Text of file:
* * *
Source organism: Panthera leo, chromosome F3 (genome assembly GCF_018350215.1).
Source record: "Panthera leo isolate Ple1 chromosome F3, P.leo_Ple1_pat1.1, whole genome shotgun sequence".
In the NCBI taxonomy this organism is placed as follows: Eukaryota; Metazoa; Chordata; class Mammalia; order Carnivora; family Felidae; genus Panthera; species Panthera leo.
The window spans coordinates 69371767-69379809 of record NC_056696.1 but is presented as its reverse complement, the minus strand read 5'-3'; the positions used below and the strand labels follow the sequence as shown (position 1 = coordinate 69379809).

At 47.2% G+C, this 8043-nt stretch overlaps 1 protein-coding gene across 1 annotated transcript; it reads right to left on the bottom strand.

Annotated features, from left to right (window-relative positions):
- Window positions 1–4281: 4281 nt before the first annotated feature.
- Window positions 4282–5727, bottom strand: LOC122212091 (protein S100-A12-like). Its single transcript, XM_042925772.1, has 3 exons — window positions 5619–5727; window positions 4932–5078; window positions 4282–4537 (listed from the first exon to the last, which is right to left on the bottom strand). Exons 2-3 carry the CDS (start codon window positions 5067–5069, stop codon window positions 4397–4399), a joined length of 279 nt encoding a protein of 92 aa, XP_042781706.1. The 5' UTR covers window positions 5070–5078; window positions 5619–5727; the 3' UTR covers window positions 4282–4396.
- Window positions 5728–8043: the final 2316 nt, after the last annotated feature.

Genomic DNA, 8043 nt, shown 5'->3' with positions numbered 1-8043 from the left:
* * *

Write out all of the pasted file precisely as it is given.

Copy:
Source organism: Panthera leo, chromosome F3 (genome assembly GCF_018350215.1).
Source record: "Panthera leo isolate Ple1 chromosome F3, P.leo_Ple1_pat1.1, whole genome shotgun sequence".
In the NCBI taxonomy this organism is placed as follows: Eukaryota; Metazoa; Chordata; class Mammalia; order Carnivora; family Felidae; genus Panthera; species Panthera leo.
The window spans coordinates 69371767-69379809 of record NC_056696.1 but is presented as its reverse complement, the minus strand read 5'-3'; the positions used below and the strand labels follow the sequence as shown (position 1 = coordinate 69379809).

At 47.2% G+C, this 8043-nt stretch overlaps 1 protein-coding gene across 1 annotated transcript; it reads right to left on the bottom strand.

Annotated features, from left to right (window-relative positions):
- Window positions 1–4281: 4281 nt before the first annotated feature.
- Window positions 4282–5727, bottom strand: LOC122212091 (protein S100-A12-like). Its single transcript, XM_042925772.1, has 3 exons — window positions 5619–5727; window positions 4932–5078; window positions 4282–4537 (listed from the first exon to the last, which is right to left on the bottom strand). Exons 2-3 carry the CDS (start codon window positions 5067–5069, stop codon window positions 4397–4399), a joined length of 279 nt encoding a protein of 92 aa, XP_042781706.1. The 5' UTR covers window positions 5070–5078; window positions 5619–5727; the 3' UTR covers window positions 4282–4396.
- Window positions 5728–8043: the final 2316 nt, after the last annotated feature.

Genomic DNA, 8043 nt, shown 5'->3' with positions numbered 1-8043 from the left: